Adrian Goodman's Research Interests
LOCAL RESPONSES TO MECHANICAL STIMULATION
Plants can also respond locally to
mechanical stimulation. In sunflowers, the more highly stressed
areas such as the base of the stem and roots, have been shown to respond the most to
(Goodman and Ennos,
Local mechanical stimulation had limited effects on the morphology of maize nodal roots; there was no significant effect of flexing on the diameter of primary nodal roots when compared to untreated roots. However, there were significant differences in root mass between treatments; there was a large decrease of 43% in the fresh and 41% in the dry mass of the fine roots in the flexed roots compared with the untreated roots. Surprisingly there was only a small effect on the mass of the primary nodal roots: only at the fifth node was there a significant increase of 15% in the dry mass of flexed roots compared to those which received no mechanical stimulation.
The effects of root flexure on the mechanical properties of the roots was more dramatic. Roots at both nodes four and five were significantly more rigid (Fig. 1), stronger and composed of a stiffer material than those which received no mechanical stimulation.
Fig. 1 The effects of mechanical stimulation on the mechanical properties of untreated and flexed maize roots. At nodes 4 and 5 there were significant differences in the rigidity between unstimulated (white bar) and flexed maize roots (hatched bar).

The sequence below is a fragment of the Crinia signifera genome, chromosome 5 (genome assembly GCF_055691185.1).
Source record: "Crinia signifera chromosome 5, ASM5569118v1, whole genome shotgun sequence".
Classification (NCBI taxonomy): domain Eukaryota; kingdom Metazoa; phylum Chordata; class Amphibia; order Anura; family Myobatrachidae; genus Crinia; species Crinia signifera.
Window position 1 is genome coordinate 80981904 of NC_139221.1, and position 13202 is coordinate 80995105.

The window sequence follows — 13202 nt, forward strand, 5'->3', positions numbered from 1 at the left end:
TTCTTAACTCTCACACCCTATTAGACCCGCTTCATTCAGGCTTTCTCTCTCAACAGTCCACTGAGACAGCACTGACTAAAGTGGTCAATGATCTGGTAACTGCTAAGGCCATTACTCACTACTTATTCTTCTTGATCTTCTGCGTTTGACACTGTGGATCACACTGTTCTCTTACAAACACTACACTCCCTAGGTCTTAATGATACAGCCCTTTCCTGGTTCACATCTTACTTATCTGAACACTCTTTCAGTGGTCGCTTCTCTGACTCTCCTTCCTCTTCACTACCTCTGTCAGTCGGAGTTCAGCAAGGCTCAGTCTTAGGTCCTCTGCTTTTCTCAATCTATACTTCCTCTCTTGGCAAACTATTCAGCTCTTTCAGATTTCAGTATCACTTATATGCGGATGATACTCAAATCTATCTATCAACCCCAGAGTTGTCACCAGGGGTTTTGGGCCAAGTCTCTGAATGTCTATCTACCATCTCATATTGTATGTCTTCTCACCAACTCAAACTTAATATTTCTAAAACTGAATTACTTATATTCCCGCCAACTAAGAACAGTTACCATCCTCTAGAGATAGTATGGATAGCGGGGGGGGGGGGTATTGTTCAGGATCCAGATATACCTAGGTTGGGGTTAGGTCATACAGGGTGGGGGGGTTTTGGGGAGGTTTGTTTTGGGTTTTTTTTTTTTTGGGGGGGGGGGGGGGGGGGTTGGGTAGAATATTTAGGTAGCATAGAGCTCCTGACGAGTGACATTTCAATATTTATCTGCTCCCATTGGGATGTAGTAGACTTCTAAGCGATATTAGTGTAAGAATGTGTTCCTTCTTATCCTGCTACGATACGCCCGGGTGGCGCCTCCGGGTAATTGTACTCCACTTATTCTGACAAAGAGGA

After flexing, the primary nodal roots at the fifth node showed increases of 75% in the rigidity (Fig. 1), 60% in the bending strength and 70% in the bending modulus of the flexed roots compared to unstimulated roots.
This study shows that :
The ecological significance of this may be that adaptive 'fine tuning' of individual roots to mechanical stimulation may produce plants which are better able to withstand overturning forces and prevent anchorage failure. This local response may also enable plants to respond, more effectively, to fluctuations in the mechanical impedance of the soil, which may result from compaction by animals or vehicles, or by the presence of naturally compacted horizons.
This could allow future studies to:
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and Ennos, 2001).